COVID-19 has brought to light an issue that has been boiling below the surface for at least half a century: Christians don’t prioritize church attendance. 

There are many in this moment who belong to the high-risk categories, such as the elderly, those with high blood pressure, diabetes, etc., who are rightfully staying home.  It is wise and appropriate for people to discern the dangers of public gatherings in the middle of a global pandemic and make the best decision for themselves and their families.  However, a common refrain from pastors and church leaders is that they are noticing many of their congregants missing from the church for no good reason.  These people go to the grocery store and restaurants, without a mask, on Saturday but claim to be exercising caution on Sunday morning.  This built-in excuse is just what many church people needed to break the cycle of intermittent attendance, and not for the better.  This is only highlighting a trend that the church in America has experienced for some time. 

Years before the pandemic, Mark Dever, in Nine Marks of a Healthy Church, writes that, “the typical Southern Baptist church has 176 members, only 69 of whom are present at the typical Sunday morning worship service,” and he then asks, “where are the other 107 members.”[1]  A Gallup poll from 2009 affirms this trend claiming: “Weekly attendance among Protestants has been fairly steady over the past six decades, averaging 42% in 1955 verses 45% in the middle of the current decade.”[2]  Gallop asked the same question again in 2018 and came to the same conclusion: “The 45% of Protestants who reported attending church weekly from 2014 to 2017 is essentially unchanged from a decade ago and is largely consistent with the long-term trend.”[3]  The American church has had a terrible problem for a long time that has been exacerbated by the pandemic.  People do not value church attendance.

The problem isn’t just that pastors want their pews to be filled in order to feel validated or important.  Pastors want their people to come to church because it is good for everyone.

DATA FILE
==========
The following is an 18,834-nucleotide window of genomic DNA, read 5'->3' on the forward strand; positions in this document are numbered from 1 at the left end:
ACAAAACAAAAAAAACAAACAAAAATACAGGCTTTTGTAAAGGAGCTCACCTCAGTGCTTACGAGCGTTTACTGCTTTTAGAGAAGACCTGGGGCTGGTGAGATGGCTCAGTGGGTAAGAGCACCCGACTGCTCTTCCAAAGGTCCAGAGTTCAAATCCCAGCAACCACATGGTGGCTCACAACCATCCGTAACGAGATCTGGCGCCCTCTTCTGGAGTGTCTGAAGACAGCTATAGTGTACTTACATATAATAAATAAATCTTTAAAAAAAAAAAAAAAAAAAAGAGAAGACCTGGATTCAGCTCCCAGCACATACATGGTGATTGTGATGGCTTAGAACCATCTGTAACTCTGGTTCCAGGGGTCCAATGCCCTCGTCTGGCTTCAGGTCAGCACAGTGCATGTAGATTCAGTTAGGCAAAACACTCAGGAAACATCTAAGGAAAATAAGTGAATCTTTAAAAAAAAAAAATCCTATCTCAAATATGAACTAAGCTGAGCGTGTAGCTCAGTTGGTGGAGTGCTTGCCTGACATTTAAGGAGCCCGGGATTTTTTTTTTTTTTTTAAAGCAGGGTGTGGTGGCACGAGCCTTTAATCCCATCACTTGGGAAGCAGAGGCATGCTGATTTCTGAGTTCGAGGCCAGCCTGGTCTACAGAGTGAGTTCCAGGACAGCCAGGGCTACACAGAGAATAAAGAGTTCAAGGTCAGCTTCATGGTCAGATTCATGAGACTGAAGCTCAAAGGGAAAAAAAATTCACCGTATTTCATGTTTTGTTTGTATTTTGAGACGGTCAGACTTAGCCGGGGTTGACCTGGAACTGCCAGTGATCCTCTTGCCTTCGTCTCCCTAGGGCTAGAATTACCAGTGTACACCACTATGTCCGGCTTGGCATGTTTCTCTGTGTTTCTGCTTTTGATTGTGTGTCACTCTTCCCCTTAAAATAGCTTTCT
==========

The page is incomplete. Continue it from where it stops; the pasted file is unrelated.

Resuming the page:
First, the Bible teaches us that the Holy Spirit gives each individual believer spiritual gifts that are to be used to build up the church.  When people make a habit of not participating in the life of the church, the church is not working at full capacity.  Those gifts are missing, and the church is not as fruitful as it can be. 

Second, the believer who is absent is putting themselves in a very dangerous position.  The church is one of God’s tools to teach us and help us grow into Christian maturity.  The church has leaders and teachers who hold us accountable and even admonish us in love when necessary.  There is a spiritual enemy that wants nothing more than to render your Christian life ineffective, and the best way he can do that is to keep you isolated from the church. 

Third, sporadic church participation is a poor witness to the community about the beauty of the gospel. When our family, friends, and neighbors see us missing church on a regular basis, it sends the message that the gospel is not very important. The best way to show that our commitment to Christ is important is to be committed to a local church. Going to church doesn’t save any one of us. Only faith alone in the Lord Jesus Christ can reconcile us to our creator God. However, participation in a church goes a long way to helping us honor and glorify Jesus for the sacrifice He made on our behalf, and it goes a long way in helping everyone experience and benefit from the richness of the gospel.

If you’ve gotten out of the habit of participating in your local church, there is no time like the present to recommit and receive the wonderful benefits of your church family.

[1] Mark Dever, Nine Marks of a Healthy Church, Third edition (Wheaton: Crossway, 2013). 156.

[2] Lydia Saad, “Churchgoing Among U.S. Catholics Slides to Tie Protestants,”, April 9, 2009,

[3]Lydia Saad, “Catholics’ Church Attendance Resumes Downward Slide,”, April 9, 2018,

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